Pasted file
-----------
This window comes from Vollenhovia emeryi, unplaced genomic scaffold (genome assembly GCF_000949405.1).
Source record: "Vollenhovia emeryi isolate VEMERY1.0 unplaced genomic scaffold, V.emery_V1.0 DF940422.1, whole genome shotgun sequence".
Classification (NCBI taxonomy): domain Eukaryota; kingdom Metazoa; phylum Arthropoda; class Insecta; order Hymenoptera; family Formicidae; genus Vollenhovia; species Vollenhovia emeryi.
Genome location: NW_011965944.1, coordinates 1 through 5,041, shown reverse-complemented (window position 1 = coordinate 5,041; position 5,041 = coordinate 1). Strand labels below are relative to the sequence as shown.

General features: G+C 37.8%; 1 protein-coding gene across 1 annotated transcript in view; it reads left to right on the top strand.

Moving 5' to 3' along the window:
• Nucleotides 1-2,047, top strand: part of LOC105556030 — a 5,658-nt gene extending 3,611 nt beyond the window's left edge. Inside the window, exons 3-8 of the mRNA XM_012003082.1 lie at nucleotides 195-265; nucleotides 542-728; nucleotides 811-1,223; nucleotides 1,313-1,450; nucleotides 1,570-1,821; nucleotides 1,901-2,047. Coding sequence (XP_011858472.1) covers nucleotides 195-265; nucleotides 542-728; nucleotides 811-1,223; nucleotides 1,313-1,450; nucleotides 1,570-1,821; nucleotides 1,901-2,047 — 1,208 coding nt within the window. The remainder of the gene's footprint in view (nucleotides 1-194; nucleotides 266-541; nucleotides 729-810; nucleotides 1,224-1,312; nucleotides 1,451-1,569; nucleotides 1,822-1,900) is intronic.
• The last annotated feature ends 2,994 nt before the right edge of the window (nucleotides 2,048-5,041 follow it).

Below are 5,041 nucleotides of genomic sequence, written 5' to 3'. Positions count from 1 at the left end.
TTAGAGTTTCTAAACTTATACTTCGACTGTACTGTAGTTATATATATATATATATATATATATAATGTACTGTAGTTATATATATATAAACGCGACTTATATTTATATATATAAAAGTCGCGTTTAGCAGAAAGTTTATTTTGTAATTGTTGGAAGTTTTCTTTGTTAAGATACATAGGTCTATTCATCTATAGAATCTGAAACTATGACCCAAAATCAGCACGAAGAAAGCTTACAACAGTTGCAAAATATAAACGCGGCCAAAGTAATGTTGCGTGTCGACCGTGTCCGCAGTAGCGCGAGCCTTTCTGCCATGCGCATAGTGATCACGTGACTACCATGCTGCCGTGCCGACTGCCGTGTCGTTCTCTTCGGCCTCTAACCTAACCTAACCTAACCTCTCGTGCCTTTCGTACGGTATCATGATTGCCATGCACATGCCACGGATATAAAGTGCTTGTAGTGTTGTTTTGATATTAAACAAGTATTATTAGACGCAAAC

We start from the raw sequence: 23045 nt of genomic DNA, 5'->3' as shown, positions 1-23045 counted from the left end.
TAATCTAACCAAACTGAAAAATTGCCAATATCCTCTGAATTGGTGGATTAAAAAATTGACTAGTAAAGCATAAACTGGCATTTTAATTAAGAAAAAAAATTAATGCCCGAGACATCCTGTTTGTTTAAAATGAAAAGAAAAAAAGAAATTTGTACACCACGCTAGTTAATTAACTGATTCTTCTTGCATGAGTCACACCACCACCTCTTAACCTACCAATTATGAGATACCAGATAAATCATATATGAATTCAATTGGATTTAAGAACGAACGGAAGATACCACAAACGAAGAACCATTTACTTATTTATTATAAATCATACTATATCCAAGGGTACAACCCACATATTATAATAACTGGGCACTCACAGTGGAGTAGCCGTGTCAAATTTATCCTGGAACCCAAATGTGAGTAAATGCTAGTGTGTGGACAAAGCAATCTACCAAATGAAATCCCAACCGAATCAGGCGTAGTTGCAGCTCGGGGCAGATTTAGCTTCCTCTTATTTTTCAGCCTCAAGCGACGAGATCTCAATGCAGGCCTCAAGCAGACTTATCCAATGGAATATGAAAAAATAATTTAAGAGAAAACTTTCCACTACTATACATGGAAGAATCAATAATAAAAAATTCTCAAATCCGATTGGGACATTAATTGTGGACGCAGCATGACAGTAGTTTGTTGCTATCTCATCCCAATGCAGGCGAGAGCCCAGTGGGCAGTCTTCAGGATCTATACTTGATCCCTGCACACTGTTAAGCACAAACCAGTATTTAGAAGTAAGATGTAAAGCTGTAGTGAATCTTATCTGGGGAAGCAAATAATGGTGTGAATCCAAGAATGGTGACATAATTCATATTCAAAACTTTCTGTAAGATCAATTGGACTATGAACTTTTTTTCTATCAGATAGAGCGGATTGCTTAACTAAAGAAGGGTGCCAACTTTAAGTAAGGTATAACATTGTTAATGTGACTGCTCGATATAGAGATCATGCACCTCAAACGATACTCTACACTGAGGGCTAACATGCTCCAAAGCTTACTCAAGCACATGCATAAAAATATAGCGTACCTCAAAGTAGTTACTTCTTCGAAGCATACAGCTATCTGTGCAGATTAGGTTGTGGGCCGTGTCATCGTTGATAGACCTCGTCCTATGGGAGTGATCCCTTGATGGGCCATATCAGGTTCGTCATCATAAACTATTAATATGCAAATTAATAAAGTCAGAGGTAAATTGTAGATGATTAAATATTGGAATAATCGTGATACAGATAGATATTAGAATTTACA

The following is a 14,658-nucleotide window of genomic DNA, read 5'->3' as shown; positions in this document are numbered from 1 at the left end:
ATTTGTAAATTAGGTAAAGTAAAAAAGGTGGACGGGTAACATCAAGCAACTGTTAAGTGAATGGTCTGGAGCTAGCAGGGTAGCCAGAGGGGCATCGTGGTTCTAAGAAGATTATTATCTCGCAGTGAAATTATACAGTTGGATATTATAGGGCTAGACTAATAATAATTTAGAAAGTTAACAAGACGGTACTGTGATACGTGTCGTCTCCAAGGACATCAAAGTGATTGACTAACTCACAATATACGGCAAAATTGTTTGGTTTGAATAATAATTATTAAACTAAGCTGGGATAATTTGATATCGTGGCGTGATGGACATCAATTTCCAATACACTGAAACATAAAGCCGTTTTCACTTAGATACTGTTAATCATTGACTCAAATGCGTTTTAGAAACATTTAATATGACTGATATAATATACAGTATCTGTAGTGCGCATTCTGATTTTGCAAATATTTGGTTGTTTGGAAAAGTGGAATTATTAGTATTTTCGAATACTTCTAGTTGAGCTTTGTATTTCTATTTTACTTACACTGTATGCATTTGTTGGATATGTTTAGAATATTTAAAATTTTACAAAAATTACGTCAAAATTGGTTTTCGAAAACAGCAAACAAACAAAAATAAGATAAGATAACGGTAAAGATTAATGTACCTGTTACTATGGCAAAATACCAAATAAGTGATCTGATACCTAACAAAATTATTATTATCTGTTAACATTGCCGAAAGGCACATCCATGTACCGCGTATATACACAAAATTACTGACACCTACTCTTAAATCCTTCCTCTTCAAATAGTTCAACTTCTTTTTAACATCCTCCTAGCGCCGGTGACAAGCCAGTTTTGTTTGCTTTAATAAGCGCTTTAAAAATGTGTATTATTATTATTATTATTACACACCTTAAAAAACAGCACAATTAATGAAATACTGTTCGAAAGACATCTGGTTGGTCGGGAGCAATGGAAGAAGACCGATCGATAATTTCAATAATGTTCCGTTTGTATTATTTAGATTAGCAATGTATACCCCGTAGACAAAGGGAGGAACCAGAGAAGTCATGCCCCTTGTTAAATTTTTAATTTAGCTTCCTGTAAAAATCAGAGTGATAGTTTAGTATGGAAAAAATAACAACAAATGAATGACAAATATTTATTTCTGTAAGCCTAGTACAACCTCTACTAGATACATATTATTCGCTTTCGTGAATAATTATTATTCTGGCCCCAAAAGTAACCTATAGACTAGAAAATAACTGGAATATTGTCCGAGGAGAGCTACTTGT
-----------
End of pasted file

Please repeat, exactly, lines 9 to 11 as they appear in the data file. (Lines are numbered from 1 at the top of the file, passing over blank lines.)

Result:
Below are 5,041 nucleotides of genomic sequence, written 5' to 3'. Positions count from 1 at the left end.
TTAGAGTTTCTAAACTTATACTTCGACTGTACTGTAGTTATATATATATATATATATATATATAATGTACTGTAGTTATATATATATAAACGCGACTTATATTTATATATATAAAAGTCGCGTTTAGCAGAAAGTTTATTTTGTAATTGTTGGAAGTTTTCTTTGTTAAGATACATAGGTCTATTCATCTATAGAATCTGAAACTATGACCCAAAATCAGCACGAAGAAAGCTTACAACAGTTGCAAAATATAAACGCGGCCAAAGTAATGTTGCGTGTCGACCGTGTCCGCAGTAGCGCGAGCCTTTCTGCCATGCGCATAGTGATCACGTGACTACCATGCTGCCGTGCCGACTGCCGTGTCGTTCTCTTCGGCCTCTAACCTAACCTAACCTAACCTCTCGTGCCTTTCGTACGGTATCATGATTGCCATGCACATGCCACGGATATAAAGTGCTTGTAGTGTTGTTTTGATATTAAACAAGTATTATTAGACGCAAAC

We start from the raw sequence: 23045 nt of genomic DNA, 5'->3' as shown, positions 1-23045 counted from the left end.